It can be hard to understand or care much about things we cannot see with the naked eye. That’s just human nature. It’s curious to note that, at the time of writing this, major news and culture outlets are awash with posts about gut health. You’ve probably encountered evidence of our growing obsession with the trillions of microscopic organisms that dwell in our digestive tract on grocery store shelves lined with foods and beverages touting “live cultures” and “probiotics.”Scientific studies reveal that gut health can affect everything from digestion to quality of sleep, memory, and immunity. Though there’s still much we don’t know about our gut flora, the evidence is indisputable: A gut microbiome made up of a wide range of microorganisms is good for you. And what you eat can make a difference in the health of your gut—for better or worse. In fact, a recent study revealed that what participants ate “had a more powerful effect on the makeup of their microbiome than their genes.” That’s right: What you eat could play a bigger role in your gut health than your genetic makeup—another deeply compelling reason to care a lot about what we eat and what feeds our food.
In much the same way that we’re learning about the gut microbiome and human wellness, the agricultural community is discovering a connection between microorganisms in the soil and the health of everything that depends upon that soil—and what happens when that connection is severed.
To put it simply, plants and soil microorganisms need each other. Plant roots secrete a sugary substance that feeds a diverse array of bacteria and fungi, which in turn attract predatory microorganisms. As these miniscule predators consume the bacteria and fungi, they produce waste containing an abundance of nutrients that are now available in plant-soluble form. Think of it as the Poop Loop! Bacteria and fungi also produce “glues” that help aggregate soil particles that hold water and nutrients, making them available for plants. This symbiotic relationship is even more powerful when we think about the incredible root systems of native prairie plants. Those vast root systems (which sometimes grow to a depth of 15 feet!)—and the microbes that depend on them—are part of what makes this prairie landscape, when untouched by plows and annual cropping, so fertile and resilient against flooding and drought. Buffalo are an essential piece of this microbial puzzle. As a keystone species of the Great Plains, buffalo evolved to eat these prairie plants, moving over the landscape in a way that encourages new plant growth without overgrazing. And because they’re ruminants, their own gut microbiomes allow them to derive energy from the compounds abundant in plants’ cell walls. This marvel of fermentation on four legs then returns a microbe-rich manure to the prairie soil, a pivotal ingredient in keeping the circle of soil life intact.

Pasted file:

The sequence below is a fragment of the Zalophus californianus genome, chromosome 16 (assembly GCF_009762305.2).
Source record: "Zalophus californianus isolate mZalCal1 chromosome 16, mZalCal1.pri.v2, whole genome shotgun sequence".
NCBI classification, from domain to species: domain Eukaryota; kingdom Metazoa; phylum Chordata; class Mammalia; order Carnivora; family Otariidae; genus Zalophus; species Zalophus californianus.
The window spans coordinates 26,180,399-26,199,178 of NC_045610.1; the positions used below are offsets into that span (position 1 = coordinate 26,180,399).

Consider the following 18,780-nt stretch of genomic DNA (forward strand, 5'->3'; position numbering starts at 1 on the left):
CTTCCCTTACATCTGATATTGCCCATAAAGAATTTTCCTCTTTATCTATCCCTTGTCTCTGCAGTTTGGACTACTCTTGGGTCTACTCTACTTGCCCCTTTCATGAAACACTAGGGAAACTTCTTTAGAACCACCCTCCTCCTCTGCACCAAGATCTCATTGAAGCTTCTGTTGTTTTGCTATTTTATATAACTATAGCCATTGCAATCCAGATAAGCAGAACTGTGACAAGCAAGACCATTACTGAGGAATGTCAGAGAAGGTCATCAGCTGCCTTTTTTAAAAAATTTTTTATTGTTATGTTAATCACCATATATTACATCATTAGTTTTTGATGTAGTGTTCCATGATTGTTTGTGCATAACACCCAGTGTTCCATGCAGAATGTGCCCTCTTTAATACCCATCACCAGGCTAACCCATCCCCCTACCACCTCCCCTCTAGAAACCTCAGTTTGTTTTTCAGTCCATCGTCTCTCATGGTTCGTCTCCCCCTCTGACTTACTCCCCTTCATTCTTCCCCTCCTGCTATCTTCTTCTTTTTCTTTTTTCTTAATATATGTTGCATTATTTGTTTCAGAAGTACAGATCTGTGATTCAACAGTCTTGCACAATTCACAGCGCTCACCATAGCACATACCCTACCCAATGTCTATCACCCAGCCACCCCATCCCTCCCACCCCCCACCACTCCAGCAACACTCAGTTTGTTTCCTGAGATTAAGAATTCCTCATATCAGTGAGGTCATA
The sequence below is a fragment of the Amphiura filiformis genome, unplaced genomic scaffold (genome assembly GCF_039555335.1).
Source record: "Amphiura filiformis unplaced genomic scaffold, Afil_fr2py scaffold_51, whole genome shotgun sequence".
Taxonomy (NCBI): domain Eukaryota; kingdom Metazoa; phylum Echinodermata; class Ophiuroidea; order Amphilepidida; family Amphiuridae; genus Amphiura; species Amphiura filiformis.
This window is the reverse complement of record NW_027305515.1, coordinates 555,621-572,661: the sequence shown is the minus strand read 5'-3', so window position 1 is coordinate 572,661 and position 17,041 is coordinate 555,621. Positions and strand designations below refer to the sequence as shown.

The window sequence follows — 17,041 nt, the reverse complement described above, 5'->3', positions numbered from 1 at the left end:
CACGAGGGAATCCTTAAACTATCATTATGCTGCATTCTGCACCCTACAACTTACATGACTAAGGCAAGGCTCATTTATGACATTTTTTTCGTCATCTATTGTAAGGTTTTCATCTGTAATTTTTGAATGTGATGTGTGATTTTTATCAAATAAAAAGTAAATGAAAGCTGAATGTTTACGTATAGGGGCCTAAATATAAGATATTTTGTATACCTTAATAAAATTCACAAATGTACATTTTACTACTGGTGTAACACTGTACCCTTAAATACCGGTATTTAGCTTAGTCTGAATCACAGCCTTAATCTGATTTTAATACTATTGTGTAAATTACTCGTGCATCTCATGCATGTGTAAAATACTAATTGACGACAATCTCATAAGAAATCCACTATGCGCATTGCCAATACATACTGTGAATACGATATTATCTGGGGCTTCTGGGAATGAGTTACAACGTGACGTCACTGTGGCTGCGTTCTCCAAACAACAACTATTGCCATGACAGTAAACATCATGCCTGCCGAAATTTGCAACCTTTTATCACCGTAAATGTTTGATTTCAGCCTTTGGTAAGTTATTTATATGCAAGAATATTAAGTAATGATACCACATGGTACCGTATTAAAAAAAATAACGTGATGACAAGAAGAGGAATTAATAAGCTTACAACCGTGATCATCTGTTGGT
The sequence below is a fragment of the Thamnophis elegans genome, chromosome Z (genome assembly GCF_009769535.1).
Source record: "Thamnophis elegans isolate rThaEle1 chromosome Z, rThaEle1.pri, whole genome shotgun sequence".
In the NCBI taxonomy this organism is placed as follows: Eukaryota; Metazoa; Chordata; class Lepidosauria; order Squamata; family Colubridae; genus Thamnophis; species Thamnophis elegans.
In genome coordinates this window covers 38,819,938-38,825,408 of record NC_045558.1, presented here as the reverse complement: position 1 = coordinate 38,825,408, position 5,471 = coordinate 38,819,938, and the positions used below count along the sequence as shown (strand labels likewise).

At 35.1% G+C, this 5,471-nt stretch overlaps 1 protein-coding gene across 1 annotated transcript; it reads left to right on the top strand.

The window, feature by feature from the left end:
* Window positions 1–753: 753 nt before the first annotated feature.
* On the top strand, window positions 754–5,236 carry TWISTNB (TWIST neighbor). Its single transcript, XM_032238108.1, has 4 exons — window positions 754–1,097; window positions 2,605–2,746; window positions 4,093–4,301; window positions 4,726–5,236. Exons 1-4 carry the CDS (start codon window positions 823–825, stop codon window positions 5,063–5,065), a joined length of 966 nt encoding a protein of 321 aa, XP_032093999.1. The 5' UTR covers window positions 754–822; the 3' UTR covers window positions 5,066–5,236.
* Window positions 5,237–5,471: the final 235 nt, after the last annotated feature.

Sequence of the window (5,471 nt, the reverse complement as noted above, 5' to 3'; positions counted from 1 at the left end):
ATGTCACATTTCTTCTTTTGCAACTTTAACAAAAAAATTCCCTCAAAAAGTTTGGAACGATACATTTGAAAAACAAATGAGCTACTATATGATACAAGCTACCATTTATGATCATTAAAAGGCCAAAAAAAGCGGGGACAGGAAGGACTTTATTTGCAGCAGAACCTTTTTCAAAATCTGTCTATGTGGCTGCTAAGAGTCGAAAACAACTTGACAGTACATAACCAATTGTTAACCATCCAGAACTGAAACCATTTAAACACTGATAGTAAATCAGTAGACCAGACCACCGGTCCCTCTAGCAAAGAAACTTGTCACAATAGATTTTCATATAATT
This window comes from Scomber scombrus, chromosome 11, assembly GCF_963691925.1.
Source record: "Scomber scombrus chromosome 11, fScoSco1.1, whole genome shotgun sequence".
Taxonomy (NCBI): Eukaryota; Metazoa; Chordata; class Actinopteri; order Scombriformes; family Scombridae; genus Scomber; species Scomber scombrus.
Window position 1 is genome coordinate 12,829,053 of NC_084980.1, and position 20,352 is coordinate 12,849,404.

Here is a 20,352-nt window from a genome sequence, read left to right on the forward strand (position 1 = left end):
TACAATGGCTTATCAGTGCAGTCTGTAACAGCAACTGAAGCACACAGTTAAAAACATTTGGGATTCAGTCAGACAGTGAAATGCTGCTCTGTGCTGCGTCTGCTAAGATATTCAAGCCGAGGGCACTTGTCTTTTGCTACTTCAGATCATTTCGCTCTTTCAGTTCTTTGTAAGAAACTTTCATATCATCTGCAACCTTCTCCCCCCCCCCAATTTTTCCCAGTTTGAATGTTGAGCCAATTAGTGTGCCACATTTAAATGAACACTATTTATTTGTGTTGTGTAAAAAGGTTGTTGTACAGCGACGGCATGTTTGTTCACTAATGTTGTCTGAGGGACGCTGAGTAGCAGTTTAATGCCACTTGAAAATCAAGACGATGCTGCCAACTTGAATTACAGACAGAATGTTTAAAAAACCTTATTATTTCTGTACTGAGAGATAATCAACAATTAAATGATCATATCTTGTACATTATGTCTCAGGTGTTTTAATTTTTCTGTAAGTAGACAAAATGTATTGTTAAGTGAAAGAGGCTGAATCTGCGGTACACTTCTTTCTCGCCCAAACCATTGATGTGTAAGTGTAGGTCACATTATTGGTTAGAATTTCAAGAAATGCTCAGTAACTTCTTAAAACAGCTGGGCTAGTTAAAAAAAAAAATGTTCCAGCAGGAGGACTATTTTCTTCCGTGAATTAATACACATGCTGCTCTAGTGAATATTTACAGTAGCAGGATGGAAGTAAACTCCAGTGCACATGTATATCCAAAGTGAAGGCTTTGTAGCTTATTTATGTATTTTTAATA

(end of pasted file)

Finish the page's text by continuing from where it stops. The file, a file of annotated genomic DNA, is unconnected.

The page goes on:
We may not be able to see microbes with the naked eye, but the devastating ripple effects of the broken link between soil health and human health are painfully clear. Our investment in monoculture—growing annual crops such as corn, wheat, and soy (the latter two of which are key ingredients in today’s plant-based meats)—rather than a diversity of plants has allowed crop-specific disease and pests to flourish. Herbicides, fungicides, and genetically modified crops used to control those pests and plant pathogens may have permitted the continuous cultivation of annual crops (grown mostly to feed animals in confinement), but in the process, they’ve sterilized the soil by wildly upsetting the balance of microbial life.The plow—that historic symbol of productivity and progress—is an instrument of death and destruction for soil microbes. Tillage does more than loosen the soil. It breaks up soil aggregates, the porous particles that allow air and water to penetrate deep into the ground to nourish the massive, carbon-sequestering root systems of native plants. It compacts the earth, making it difficult for plant roots to grow and for soil microbes to live. Without live plant roots, fungi and microbes starve. Without fungi and microbes, plants that do grow simply can’t absorb the nutrients they need. As a result, what we grow and eat is significantly less nutritious.
The good news is, just as we can influence the health of our own guts by changing what we eat, we can affect the health of our soil by supporting food producers whose practices restore, rather than deplete, the tiny organisms so vital to all of us.
Bringing the buffalo back to the Great Plains, following a large-landscape grazing model designed to let the buffalo live as closely as possible to what nature intended, is about more than just the label of “grass-fed meat.” Our buffalo meat is the happy by-product, not the end product, of our efforts to repair what modern agricultural practices have done to the earth and to our health. Wild Idea founder Dan O’Brien writes in his book Great Plains Bison, “My family and I are not crop farmers. We produce completely grass-fed buffalo, so we are farmers of grass.” If “grass-fed” is really supposed to mean something when it comes to the meat we eat, then the health of the soil that grass grows in is crucial.
Staff writer: Emily Spiegelman
Photos: Jill O'Brien / 1st, 2nd, and Video / Graphic - NRCS
Reference Sources: https://www.nytimes.com/2021/01/11/well/eat/diet-gut-microbiome.html